Recent disagreement within the British cabinet over Brexit has been further fuelled by the question of how to deal with Northern Ireland’s past. Now there appears to be division over an official consultation document about the mechanisms for addressing legacy issues relating to the conflict known as “the Troubles”. These mechanisms were agreed upon in the 2014 Stormont House Agreement that aimed to break a deadlock in powersharing between unionists and republicans that remains ongoing.
The aim of the consultation – on hold since 2015 – is to inform the legislation that will implement mechanisms, including a new Historical Investigations Unit. The unit will have full police powers in all “criminal investigations” it undertakes into deaths related to the conflict. Its remit, as currently understood, is to take on cases that weren’t completed by the Historical Enquiries Team (HET) – the policing body wound up in late 2014 that had previously been investigating legacy cases, since replaced by the PSNI Legacy Investigations Branch (LIB).
It will also take on legacy cases of the Police Ombudsman for Northern Ireland, and other cases where new evidence has emerged that was not put before the HET investigators. And it will be tasked with re-investigating previous HET investigations that were flawed. Its aim is to bring cases forward for prosecution, though the decision to prosecute will remain with the Public Prosecution Service.
Accusations of bias
The current disagreement within the cabinet relates to the omission of a proposed amnesty for British soldiers accused of unlawful killings that was expected to be part of the consultation paper.
There are questions as to whether the type of amnesty for British soldiers initially sought by the British government is legal under international law. Expert opinion given to MPs on the Defence Select Committee in 2017, indicated that a one-sided amnesty that was not linked to wider truth recovery would be open to legal challenge. Amid concerns that this might lead to an extension of protection to paramilitary groups, unionist politicians suggested a statute of limitations that would only apply to British soldiers already cleared by a previous investigation. Again, this is legally questionable.
The political backdrop to the issue mirrors wider politicking over dealing with the past. The British government has previously spoken of a “pernicious counter narrative” that is trying to blame the state for the conflict in Northern Ireland.
On the back of this, on May 9, British Prime Minister Theresa May said that the current process of investigating legacy cases is “patently unfair” and biased against military veterans. The hardline Democratic Unionist Party have also claimed that 90% of the Legacy Investigations Branch caseload focused on cases involving the British Army.
However, figures relating to the investigation of deaths related to the conflict have challenged claims of a bias. Figures obtained by the BBC in 2017 show that of the 1,118 killings being investigated by the LIB, 530 were attributed to Irish republicans, 271 to loyalists, 354 attributed to the security forces and 33 were unknown. Figures relating to the completed HET caseload showed that of the 1,615 cases undertaken, 1,038 were attributed to Irish republicans, 536 to loyalists, 32 attributed to the British Army and nine were unknown. Those attributed to the Royal Ulster Constabulary are investigated by the Police Ombudsman for Northern Ireland.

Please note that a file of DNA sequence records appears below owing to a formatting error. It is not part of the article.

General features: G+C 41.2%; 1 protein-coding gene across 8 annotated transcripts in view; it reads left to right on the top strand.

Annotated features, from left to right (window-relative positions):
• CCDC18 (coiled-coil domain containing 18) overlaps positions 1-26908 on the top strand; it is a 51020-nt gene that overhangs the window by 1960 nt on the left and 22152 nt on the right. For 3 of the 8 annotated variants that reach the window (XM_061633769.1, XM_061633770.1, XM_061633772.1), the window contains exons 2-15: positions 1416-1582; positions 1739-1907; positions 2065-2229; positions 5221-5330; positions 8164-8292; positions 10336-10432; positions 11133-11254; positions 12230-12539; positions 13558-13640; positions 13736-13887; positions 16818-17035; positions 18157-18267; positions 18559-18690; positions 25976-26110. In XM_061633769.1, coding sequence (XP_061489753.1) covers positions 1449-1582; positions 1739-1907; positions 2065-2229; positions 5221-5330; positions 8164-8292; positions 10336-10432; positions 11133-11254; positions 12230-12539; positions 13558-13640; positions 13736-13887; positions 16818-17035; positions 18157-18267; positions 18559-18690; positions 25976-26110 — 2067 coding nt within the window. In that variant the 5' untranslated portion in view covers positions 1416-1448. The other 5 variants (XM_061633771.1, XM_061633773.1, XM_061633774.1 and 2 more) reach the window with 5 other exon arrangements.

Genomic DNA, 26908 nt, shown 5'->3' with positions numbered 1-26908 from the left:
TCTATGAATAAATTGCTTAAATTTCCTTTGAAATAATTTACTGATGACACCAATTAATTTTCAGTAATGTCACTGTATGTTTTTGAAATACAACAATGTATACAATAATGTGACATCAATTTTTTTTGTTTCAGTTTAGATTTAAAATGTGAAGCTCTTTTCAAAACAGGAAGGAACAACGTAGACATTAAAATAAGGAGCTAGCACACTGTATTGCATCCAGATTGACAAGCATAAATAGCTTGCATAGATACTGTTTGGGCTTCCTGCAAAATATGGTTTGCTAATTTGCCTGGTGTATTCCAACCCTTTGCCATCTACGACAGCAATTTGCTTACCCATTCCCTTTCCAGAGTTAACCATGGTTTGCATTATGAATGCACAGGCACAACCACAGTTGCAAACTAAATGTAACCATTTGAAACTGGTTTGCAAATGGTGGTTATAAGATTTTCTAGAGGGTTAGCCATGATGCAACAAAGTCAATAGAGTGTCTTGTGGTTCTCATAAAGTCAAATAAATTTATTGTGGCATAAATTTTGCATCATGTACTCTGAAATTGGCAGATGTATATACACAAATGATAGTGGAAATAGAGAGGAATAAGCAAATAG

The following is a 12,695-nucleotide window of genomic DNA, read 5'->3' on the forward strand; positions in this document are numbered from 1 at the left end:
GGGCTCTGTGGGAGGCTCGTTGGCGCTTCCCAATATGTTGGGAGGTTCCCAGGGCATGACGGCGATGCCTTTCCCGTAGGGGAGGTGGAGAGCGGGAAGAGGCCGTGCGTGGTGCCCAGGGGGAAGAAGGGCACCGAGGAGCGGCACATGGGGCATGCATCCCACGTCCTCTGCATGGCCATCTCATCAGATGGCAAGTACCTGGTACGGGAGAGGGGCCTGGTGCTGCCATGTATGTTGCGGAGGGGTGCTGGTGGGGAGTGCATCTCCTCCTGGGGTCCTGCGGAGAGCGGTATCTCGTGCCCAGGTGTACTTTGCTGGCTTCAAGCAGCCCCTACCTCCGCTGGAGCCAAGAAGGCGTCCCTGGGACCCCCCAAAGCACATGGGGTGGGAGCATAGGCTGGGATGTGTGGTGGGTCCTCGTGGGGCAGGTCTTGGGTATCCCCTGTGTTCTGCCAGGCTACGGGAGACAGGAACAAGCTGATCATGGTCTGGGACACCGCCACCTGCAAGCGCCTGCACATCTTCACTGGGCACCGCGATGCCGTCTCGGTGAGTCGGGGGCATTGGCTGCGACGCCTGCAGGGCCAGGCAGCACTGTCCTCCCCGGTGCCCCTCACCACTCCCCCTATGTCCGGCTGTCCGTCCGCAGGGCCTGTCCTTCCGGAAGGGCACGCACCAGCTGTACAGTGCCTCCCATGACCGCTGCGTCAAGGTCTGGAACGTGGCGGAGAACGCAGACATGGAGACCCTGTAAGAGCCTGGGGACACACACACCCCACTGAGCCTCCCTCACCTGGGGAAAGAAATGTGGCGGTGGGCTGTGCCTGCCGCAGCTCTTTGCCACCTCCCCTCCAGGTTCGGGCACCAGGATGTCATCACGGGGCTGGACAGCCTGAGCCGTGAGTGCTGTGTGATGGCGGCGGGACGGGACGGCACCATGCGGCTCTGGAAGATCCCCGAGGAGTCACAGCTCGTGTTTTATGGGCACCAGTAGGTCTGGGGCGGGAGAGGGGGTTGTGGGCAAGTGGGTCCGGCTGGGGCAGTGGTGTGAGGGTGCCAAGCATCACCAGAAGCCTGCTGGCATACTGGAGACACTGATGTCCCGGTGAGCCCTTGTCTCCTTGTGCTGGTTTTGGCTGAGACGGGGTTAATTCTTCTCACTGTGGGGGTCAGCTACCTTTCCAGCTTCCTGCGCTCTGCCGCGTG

Public Prosecution Service figures also show that of the 17 prosecutorial decisions taken since 2011, 11 relate to paramilitary groups, with a decision not to prosecute being taken in half the cases relating to members of the security forces. In fact, to date no member of the security forces has been convicted in relation to a legacy case. A handful of former paramilitaries have. However, on May 10, one former soldier, Dennis Hutchings, was told he would stand trial for a killing in 1974.
Put human rights at the centre
Central to the argument of those championing a statute of limitations is the notion that members of the security services should not be re-investigated if previous investigations have cleared them. There are also arguments about previous assurances given to soldiers that they would not face trial.
But this disregards an important point. The HET investigations into many cases involving the security forces have been shown to be flawed, something accepted by Her Majesty’s Inspectorate of the Constabulary. Meanwhile, the independence of the LIB continues to be questioned.
Essentially, the matter hinges on securing investigations into deaths related to the conflict in Northern Ireland that are compliant with human rights law. These investigations must satisfy the state’s obligation to hold an independent investigation under Article 2 of the European Convention on Human Rights.
Researchers, human rights activists and lawyers working on how to deal with the past in Northern Ireland have stressed the need for the new unit to retain independence from the government and not to be hamstrung by national security restraints. This would stand in contrast to previous investigations by the HET and to ongoing investigations by the LIB.
In the context of ongoing legal and political wrangling over the issue, it’s unclear whether or not the Historical Investigations Unit will deliver what it was initially set out to do.